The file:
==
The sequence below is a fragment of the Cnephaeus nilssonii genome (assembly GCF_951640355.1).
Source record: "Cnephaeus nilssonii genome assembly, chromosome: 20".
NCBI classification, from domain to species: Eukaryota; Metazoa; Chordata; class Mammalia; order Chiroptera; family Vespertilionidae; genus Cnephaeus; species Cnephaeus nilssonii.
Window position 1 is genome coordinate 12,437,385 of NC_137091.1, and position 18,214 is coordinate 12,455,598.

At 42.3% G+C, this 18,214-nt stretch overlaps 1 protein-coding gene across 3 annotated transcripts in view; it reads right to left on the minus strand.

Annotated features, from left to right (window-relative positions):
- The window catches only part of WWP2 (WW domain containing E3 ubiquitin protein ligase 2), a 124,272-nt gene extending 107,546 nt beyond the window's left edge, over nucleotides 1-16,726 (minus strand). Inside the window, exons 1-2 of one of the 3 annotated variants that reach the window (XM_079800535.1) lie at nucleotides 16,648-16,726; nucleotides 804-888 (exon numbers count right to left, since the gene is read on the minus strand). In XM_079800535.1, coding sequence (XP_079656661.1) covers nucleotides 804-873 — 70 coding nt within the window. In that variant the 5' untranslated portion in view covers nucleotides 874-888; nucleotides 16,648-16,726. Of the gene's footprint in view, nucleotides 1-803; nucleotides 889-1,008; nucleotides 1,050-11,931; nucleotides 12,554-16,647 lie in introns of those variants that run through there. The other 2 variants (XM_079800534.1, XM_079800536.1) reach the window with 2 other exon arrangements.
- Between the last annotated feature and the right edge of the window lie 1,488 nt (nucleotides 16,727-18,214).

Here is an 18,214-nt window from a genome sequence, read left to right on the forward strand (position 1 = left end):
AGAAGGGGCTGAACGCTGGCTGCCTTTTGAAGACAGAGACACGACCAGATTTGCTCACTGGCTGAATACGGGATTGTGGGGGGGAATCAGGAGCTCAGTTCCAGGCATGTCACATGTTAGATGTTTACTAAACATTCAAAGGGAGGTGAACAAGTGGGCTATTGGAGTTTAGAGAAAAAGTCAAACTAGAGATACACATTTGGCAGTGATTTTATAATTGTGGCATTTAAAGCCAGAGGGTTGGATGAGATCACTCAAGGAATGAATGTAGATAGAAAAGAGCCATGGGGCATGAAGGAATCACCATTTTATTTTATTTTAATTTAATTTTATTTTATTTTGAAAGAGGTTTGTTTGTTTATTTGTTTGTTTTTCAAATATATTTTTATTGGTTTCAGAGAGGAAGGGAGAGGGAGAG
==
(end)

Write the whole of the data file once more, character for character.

The sequence below is a fragment of the Cnephaeus nilssonii genome (assembly GCF_951640355.1).
Source record: "Cnephaeus nilssonii genome assembly, chromosome: 20".
NCBI classification, from domain to species: Eukaryota; Metazoa; Chordata; class Mammalia; order Chiroptera; family Vespertilionidae; genus Cnephaeus; species Cnephaeus nilssonii.
Window position 1 is genome coordinate 12,437,385 of NC_137091.1, and position 18,214 is coordinate 12,455,598.

At 42.3% G+C, this 18,214-nt stretch overlaps 1 protein-coding gene across 3 annotated transcripts in view; it reads right to left on the minus strand.

Annotated features, from left to right (window-relative positions):
- The window catches only part of WWP2 (WW domain containing E3 ubiquitin protein ligase 2), a 124,272-nt gene extending 107,546 nt beyond the window's left edge, over nucleotides 1-16,726 (minus strand). Inside the window, exons 1-2 of one of the 3 annotated variants that reach the window (XM_079800535.1) lie at nucleotides 16,648-16,726; nucleotides 804-888 (exon numbers count right to left, since the gene is read on the minus strand). In XM_079800535.1, coding sequence (XP_079656661.1) covers nucleotides 804-873 — 70 coding nt within the window. In that variant the 5' untranslated portion in view covers nucleotides 874-888; nucleotides 16,648-16,726. Of the gene's footprint in view, nucleotides 1-803; nucleotides 889-1,008; nucleotides 1,050-11,931; nucleotides 12,554-16,647 lie in introns of those variants that run through there. The other 2 variants (XM_079800534.1, XM_079800536.1) reach the window with 2 other exon arrangements.
- Between the last annotated feature and the right edge of the window lie 1,488 nt (nucleotides 16,727-18,214).

Here is an 18,214-nt window from a genome sequence, read left to right on the forward strand (position 1 = left end):
AGAAGGGGCTGAACGCTGGCTGCCTTTTGAAGACAGAGACACGACCAGATTTGCTCACTGGCTGAATACGGGATTGTGGGGGGGAATCAGGAGCTCAGTTCCAGGCATGTCACATGTTAGATGTTTACTAAACATTCAAAGGGAGGTGAACAAGTGGGCTATTGGAGTTTAGAGAAAAAGTCAAACTAGAGATACACATTTGGCAGTGATTTTATAATTGTGGCATTTAAAGCCAGAGGGTTGGATGAGATCACTCAAGGAATGAATGTAGATAGAAAAGAGCCATGGGGCATGAAGGAATCACCATTTTATTTTATTTTAATTTAATTTTATTTTATTTTGAAAGAGGTTTGTTTGTTTATTTGTTTGTTTTTCAAATATATTTTTATTGGTTTCAGAGAGGAAGGGAGAGGGAGAG